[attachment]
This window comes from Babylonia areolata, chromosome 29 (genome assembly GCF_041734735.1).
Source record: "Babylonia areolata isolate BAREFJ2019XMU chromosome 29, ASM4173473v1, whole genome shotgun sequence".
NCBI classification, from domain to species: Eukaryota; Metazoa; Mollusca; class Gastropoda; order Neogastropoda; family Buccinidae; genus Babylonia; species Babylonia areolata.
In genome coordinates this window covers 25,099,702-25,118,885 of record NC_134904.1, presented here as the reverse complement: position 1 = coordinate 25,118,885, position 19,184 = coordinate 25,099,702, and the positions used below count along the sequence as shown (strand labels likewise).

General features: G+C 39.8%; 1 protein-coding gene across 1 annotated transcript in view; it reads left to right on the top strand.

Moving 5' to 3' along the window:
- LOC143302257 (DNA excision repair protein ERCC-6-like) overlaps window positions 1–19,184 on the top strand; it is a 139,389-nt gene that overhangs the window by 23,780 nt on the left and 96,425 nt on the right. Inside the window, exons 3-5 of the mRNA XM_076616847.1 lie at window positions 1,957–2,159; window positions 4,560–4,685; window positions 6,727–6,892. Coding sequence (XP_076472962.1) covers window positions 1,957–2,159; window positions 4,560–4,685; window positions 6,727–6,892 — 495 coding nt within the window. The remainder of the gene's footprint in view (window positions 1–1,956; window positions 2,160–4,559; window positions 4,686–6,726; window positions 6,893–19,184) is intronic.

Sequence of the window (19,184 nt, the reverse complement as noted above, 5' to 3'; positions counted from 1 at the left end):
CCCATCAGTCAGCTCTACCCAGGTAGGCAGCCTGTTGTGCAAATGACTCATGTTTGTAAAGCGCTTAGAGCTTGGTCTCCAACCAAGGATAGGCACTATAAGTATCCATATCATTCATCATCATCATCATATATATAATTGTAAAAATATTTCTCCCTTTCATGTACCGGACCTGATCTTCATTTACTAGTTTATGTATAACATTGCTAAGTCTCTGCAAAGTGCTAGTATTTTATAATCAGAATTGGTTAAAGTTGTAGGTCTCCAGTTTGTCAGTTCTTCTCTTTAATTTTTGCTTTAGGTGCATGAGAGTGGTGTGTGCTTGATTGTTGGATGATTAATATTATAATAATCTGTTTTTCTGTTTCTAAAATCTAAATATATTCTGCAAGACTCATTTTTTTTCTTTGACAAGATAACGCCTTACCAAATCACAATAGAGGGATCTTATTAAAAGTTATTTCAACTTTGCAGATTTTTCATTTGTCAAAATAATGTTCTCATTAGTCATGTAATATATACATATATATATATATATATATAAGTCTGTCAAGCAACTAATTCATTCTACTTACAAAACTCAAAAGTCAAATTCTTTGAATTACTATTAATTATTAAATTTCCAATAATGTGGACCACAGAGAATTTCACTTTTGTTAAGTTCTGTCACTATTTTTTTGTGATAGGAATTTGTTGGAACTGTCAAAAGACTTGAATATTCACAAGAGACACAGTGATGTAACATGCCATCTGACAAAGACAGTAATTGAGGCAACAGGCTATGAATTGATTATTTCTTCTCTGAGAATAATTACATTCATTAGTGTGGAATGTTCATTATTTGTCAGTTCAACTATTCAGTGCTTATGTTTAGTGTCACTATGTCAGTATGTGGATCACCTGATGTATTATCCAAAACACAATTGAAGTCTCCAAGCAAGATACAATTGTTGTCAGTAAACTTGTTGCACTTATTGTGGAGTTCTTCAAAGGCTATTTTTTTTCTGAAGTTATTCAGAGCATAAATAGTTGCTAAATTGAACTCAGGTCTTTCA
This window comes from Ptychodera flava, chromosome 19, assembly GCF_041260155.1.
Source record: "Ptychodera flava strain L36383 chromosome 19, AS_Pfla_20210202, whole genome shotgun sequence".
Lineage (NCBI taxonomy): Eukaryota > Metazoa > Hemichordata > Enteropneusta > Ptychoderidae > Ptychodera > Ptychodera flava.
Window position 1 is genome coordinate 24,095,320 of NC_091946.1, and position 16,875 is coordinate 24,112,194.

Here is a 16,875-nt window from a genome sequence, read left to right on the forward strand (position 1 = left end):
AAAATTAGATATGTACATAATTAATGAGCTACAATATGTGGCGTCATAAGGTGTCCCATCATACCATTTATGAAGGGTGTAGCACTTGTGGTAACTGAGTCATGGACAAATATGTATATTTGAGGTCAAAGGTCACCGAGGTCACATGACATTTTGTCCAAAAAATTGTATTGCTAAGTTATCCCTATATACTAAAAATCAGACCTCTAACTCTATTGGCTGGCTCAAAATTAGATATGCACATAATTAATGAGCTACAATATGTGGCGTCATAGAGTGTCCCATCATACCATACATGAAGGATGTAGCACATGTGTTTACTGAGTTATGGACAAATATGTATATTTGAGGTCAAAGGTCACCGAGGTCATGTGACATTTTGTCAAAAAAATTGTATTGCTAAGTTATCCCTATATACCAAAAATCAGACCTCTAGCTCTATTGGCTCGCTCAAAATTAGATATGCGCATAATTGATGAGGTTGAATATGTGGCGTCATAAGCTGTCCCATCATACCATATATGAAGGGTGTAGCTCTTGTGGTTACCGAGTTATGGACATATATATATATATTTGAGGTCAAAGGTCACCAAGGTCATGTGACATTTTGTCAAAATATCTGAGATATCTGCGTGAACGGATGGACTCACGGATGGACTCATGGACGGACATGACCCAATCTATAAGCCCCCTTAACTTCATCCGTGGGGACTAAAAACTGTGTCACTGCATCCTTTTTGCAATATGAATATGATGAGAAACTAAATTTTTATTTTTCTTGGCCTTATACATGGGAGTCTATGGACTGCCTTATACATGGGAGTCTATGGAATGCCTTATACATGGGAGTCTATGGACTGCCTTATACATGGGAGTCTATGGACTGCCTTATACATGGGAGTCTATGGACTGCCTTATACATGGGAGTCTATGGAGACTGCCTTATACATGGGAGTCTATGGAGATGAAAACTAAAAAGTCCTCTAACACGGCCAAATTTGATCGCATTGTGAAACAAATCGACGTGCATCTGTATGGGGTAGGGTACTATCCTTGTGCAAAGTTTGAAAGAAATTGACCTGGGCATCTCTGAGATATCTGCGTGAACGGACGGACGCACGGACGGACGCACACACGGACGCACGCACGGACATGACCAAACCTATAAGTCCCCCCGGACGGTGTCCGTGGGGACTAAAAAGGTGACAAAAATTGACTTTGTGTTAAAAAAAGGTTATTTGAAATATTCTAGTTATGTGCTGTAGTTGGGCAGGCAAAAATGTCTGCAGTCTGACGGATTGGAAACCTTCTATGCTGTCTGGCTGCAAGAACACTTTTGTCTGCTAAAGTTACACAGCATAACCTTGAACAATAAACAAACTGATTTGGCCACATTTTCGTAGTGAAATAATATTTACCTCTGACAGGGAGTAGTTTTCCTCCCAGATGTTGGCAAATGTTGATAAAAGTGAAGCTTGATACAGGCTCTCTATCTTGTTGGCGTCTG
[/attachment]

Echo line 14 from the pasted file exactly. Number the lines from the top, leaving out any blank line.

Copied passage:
Here is a 16,875-nt window from a genome sequence, read left to right on the forward strand (position 1 = left end):